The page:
Keshi Pearls
    [​IMG]Keshi means "Poppy seed" in Japanese, and originally referred to the small size of these pearls. They are a by-product of pearl culturing and, because they are made of solid nacre with no nucleus, they appear identical to natural pearls. Usually they have a bright lustre with colours ranging from silver white to silver gray. With more and more large South Sea Pearls being cultivated, Keshi pearls are now available upto 8 mm.

    Buying a pearl?
    What you should look for[​IMG]
    Judging the quality and value of pearls can be confusing. After all, there are so many different types, colours, and shapes. Here's a quick guide to help you find the ideal pearl at the perfect price.
    Lustre
    The most important factor for quality
    Luster is the deep-seated glow and ability to reflect light.Luster depends on the quality of the pearl's nacre, its transparency, overall thickness and crystal alignment. The quality of the nacre depends on where it was cultivated, how healthy the oyster was, how much pollution it was subjected to and how long the pearl spent in the oyster. When buying a pearl, our advice to you is never to compromise on lustre.
    Colour
    A matter of taste
    Colour is not an indication of quality. No one colour is better than another. It's entirely up to you and your taste. However, some shades are more popular, and therefore more valued than others. Pearls can be found in a vast range of colours such as white, silvery white, cream, pink, gray, golden, peach, mauve, black and many others.
    Shape
    Round is more rare, and more valuable
    [​IMG]Shape of the pearl plays an important role in determining its value.Pearls are available in a variety of shapes like round, drop, semi-round, oval, long, baroque and semi-baroque.Round pearls are rare, most difficult to cultivate and very popular. That is why they are more expensive.If you need to cut down on price, shape is a good category to compromise on. A slightly off-round or oval shaped pearl will be priced lower than perfectly round pearls. From a distance the difference may not even be noticeable. Some of the baroque shapes can also make very interesting jewellery pieces.
    Surface Texture
    Check for large flaws or blemishes
    Surface refers to the skin texture of the pearl.The fewer the spots or blemishes a pearl has, the higher its value. However, because pearls are created by living creatures, nature almost always leaves its mark. Only one oyster in a thousand may produce a perfectly flawless pearl. However, if you are buying a cultured pearl, make sure it is free of large flaws and blemishes.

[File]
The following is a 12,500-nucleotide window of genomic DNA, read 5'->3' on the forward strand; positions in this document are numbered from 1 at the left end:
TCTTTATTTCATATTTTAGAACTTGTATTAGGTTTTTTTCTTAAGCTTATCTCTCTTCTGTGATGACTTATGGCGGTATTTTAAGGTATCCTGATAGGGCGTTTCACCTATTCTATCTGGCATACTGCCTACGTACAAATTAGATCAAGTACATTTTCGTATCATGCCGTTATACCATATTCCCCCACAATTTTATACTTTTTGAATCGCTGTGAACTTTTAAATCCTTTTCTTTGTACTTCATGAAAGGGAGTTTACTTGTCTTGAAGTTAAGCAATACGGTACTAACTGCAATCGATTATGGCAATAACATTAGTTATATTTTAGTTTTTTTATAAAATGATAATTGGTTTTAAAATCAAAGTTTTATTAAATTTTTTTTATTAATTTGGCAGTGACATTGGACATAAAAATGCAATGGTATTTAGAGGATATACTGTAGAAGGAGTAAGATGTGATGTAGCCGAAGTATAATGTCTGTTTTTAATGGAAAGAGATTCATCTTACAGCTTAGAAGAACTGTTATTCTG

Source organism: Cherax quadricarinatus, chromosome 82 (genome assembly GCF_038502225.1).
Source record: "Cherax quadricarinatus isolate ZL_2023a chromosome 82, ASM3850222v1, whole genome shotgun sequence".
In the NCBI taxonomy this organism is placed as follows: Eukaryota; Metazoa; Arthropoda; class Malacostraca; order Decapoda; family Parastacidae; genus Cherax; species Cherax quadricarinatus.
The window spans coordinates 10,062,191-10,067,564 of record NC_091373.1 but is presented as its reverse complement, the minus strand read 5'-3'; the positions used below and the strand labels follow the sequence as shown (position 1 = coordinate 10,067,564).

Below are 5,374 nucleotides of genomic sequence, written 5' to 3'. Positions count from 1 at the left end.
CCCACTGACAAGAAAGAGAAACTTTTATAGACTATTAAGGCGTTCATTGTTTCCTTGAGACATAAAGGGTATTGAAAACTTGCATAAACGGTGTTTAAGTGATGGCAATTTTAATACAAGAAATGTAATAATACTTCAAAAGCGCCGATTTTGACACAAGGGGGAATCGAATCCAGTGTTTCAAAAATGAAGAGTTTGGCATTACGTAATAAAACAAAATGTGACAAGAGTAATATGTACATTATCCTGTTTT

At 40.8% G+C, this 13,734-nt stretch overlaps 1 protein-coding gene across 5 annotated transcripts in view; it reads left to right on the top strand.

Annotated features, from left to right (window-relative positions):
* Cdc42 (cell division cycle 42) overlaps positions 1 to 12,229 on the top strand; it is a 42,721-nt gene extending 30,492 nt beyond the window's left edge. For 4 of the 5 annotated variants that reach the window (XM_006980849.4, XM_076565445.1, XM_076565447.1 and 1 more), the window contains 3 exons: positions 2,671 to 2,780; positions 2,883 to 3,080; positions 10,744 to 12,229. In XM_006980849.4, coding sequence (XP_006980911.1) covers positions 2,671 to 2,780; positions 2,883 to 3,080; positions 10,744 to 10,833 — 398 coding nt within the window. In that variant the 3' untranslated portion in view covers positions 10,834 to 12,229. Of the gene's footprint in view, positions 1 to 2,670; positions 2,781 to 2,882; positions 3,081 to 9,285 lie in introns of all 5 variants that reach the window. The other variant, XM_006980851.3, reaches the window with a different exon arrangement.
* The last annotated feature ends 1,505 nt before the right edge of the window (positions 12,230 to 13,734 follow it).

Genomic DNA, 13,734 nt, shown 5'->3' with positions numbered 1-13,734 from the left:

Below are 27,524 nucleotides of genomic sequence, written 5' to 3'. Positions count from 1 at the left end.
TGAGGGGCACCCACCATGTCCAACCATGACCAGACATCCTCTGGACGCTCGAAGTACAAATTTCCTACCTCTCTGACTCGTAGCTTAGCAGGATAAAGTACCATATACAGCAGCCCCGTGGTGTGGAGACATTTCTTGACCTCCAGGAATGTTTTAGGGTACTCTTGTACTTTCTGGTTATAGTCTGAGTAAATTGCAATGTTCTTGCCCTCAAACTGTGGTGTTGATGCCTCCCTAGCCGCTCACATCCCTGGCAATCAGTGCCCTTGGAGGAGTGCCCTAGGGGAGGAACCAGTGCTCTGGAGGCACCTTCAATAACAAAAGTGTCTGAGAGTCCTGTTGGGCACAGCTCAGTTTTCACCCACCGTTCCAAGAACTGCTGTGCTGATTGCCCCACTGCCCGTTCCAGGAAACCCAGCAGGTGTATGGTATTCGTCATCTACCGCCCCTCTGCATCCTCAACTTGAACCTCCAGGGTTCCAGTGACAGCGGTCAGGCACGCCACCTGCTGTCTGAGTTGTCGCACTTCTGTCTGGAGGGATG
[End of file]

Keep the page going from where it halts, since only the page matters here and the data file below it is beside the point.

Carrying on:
Size
    A big affect on price
    [​IMG]Size is a major factor in determining the price of a pearl.Generally the larger the pearl, the more rare it is and consequently the more valuable.A pearl's size is expressed in terms of its diameter which is measured in millimeters. A small difference in size may raise the price significantly. Pearls can be smaller than 1 millimeter and as large as 20 mm and more.
    Matching
    Pearls that look similar should be together
    When choosing a piece of jewellery with many pearls, remember that the overall look of the jewellery is also very important. No two pearls are exactly same. But if they are all of a similar shape and size, the value of the creation will be greater. One reason for this is the time and effort it takes to find pearls of similar size, shape, colour and quality.

    How to care for your pearls
    [​IMG][​IMG] Always apply cosmetics and perfumes before wearing your pearls.
    [​IMG] After wearing, clean pearls with a soft, damp cloth.
    [​IMG] For safety's sake, it is advisable to have your pearls re-strung approximately once a year, depending on frequency of wear.
    [​IMG] Pearls should be stored in a dry place. Do not store your pearls with other jewellery or hard objects which might scratch the surface.

    Cheers,
    Daffodil
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  2. Inimai

    Inimai Senior IL'ite

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    Hi Daffodil,

    Very useful information! Could you tell the average price for 8mm pearl string? or in general?

    thanks!
     
  3. Sushmavarala

    Sushmavarala Senior IL'ite

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    Very Informative and useful article.
     
  4. essvee

    essvee New IL'ite

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    Hi Daffodil,
    That was really informative.Must confess, I didn't know all these details. Thanks for posting this.
    Looking forward to similar info articles on jewellery.

    Cheers,
    sonalika
     
    Last edited: May 2, 2008
  5. AVpoornima

    AVpoornima Gold IL'ite

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    hi
    thanks for sharing
     
  6. skumapathy

    skumapathy Senior IL'ite

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    Very informative, thanks for sharing

    Sasi:coffee
     
  7. pavithrasriram

    pavithrasriram Bronze IL'ite

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    dear daffodil,
    very useful information on pearls.
    regards
    pavi
     
  8. kk_karthi2000

    kk_karthi2000 Bronze IL'ite

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    useful info thank u for posting this
     
  9. parimallah

    parimallah New IL'ite

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    Thanks for sharing this information..its really useful..
     
  10. banuma

    banuma Senior IL'ite

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    Very informative, thanks for sharing